Miller will lead a small team from the Exploratorium out to Antarctica during the 2008-09 summer field season to report on the variety of research under way. She last visited the continent in 2001 on a similar project that used the Web to educate and inform the public about polar research.
“It’s amazing to me that you can walk down a hallway in Crary Lab [the main science building at McMurdo Station], and if there’s a door open, poke your head in and start talking to somebody, and all of a sudden you’re in the middle of some really extraordinary science story,” she says.
Miller herself has a background in marine science, but like Brooks, decided to go into communications, attending a science journalism program at the University of California, Santa Cruz. She’s been at the Exploratorium for 17 years, and has worked on the Web end of things since 1996.
“It’s been a continually evolving, fun thing because my position there is for the public understanding of science,” she says, explaining few museums cover current research like the Exploratorium. “What I try to do is work with research scientists, and when I go to different locations, I try to bring that alive to people. So if you read a newspaper story you have more context and background into what goes into discoveries.”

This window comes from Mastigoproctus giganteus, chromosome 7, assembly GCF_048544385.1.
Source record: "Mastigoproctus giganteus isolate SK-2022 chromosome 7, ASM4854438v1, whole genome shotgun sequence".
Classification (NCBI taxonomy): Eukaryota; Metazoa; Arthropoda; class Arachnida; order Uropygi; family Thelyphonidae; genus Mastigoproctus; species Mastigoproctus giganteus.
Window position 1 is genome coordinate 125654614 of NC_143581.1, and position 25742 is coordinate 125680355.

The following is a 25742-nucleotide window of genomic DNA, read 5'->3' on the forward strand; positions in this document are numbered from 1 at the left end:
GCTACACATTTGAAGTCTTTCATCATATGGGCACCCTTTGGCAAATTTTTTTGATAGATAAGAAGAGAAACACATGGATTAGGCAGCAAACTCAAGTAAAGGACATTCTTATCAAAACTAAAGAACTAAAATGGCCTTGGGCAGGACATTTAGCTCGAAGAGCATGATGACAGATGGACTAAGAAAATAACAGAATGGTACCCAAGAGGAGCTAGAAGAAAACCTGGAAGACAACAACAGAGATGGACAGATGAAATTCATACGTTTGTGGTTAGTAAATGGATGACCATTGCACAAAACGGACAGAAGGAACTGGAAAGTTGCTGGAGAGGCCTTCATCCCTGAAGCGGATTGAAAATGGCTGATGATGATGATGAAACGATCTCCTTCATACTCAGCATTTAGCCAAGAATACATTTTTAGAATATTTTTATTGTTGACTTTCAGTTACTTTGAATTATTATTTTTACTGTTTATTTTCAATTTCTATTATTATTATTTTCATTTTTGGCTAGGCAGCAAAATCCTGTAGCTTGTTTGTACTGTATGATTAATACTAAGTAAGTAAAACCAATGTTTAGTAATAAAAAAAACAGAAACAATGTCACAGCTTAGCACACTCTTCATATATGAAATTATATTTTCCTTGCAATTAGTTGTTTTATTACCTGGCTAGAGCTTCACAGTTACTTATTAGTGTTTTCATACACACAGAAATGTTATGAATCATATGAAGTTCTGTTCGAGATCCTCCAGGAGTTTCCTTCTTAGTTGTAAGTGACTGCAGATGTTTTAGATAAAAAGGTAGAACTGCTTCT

The public has already gotten a pretty good look into some of those discoveries via the blogs posted by field researchers, which includes audio and video recordings, in addition to text and photos. The Exploratorium has also done about a dozen live video teleconferences about big IPY projects like ANDRILL, a geologic drilling project trying to learn more about the advance and retreat of ice sheets millions of years ago during a warmer period on the planet — one that could repeat itself in the next century.